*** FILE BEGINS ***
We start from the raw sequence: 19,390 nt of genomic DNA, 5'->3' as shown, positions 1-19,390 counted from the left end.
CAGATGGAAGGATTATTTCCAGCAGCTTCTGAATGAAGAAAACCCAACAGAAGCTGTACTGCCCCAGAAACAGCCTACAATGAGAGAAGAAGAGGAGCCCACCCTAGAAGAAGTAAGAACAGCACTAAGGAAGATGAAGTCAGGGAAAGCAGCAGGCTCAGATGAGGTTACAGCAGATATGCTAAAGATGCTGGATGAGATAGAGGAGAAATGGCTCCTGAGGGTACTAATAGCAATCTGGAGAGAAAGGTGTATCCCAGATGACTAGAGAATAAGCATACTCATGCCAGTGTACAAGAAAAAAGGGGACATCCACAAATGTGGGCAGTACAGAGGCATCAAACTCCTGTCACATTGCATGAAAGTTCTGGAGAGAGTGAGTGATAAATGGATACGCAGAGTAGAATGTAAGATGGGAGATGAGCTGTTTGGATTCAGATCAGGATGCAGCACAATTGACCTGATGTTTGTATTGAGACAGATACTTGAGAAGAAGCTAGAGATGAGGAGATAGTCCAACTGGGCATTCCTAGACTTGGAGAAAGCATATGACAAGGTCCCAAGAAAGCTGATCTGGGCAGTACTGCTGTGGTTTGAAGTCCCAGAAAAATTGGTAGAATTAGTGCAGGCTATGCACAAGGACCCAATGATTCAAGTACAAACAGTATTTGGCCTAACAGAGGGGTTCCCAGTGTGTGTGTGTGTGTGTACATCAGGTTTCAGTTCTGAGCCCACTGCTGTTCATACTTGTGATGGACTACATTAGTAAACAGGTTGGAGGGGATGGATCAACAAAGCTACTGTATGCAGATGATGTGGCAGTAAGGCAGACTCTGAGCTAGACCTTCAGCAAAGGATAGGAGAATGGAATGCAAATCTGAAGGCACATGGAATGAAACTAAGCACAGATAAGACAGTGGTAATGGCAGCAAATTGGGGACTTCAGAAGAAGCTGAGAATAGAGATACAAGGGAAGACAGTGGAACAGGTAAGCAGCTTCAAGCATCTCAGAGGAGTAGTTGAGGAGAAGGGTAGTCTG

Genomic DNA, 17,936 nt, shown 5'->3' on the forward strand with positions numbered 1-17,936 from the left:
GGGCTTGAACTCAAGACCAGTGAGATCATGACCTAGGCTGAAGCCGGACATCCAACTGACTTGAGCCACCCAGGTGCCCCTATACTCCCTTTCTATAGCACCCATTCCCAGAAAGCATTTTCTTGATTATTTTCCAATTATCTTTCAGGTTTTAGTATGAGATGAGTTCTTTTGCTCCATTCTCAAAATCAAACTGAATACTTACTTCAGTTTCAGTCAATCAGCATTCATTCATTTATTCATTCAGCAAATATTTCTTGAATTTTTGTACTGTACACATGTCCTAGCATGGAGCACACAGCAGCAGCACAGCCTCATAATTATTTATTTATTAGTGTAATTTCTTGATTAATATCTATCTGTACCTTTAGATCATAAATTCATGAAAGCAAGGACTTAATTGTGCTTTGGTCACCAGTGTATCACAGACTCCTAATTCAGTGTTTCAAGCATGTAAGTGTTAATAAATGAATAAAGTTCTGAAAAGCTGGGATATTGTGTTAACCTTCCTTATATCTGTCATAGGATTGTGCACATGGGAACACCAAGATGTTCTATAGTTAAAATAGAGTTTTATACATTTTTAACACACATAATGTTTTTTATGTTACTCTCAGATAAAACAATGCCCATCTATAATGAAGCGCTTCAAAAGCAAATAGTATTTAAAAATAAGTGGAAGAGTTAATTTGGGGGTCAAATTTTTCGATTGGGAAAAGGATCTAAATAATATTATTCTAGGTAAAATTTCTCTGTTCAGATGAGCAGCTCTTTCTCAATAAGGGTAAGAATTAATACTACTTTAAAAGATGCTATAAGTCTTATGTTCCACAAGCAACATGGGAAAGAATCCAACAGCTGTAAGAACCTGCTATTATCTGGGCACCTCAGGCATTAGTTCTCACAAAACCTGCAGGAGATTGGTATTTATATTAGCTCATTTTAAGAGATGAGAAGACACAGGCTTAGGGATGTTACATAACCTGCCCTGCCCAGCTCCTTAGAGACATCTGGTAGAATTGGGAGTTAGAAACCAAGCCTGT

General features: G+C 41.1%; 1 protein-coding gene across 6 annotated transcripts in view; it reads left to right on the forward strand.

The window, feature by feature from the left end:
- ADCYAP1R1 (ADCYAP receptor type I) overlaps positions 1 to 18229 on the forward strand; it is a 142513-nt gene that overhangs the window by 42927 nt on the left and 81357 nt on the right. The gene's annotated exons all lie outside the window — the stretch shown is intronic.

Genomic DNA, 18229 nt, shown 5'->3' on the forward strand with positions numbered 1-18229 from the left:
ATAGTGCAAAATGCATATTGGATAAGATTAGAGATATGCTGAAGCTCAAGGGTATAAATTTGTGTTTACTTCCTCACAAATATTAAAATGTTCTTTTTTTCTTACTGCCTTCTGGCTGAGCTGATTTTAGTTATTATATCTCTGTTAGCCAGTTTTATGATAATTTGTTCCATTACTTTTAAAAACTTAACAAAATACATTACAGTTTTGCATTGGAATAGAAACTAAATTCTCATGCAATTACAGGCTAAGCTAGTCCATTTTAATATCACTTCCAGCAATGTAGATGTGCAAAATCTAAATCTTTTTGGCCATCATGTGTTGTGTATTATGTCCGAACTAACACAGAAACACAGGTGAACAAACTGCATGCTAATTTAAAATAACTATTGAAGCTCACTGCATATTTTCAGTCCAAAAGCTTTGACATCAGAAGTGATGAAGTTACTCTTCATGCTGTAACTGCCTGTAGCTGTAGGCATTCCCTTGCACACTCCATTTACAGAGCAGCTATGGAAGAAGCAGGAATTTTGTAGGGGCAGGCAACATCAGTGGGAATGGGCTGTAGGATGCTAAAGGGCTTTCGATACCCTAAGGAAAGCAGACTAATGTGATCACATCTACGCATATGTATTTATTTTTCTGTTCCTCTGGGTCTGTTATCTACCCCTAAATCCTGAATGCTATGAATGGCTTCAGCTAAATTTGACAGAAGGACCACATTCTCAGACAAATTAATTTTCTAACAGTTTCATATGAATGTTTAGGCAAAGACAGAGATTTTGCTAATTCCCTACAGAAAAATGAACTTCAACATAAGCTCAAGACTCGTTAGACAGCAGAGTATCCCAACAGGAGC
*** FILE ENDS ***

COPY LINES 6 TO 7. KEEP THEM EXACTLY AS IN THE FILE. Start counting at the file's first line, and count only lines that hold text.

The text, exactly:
The window, feature by feature from the left end:
- ADCYAP1R1 (ADCYAP receptor type I) overlaps positions 1 to 18229 on the forward strand; it is a 142513-nt gene that overhangs the window by 42927 nt on the left and 81357 nt on the right. The gene's annotated exons all lie outside the window — the stretch shown is intronic.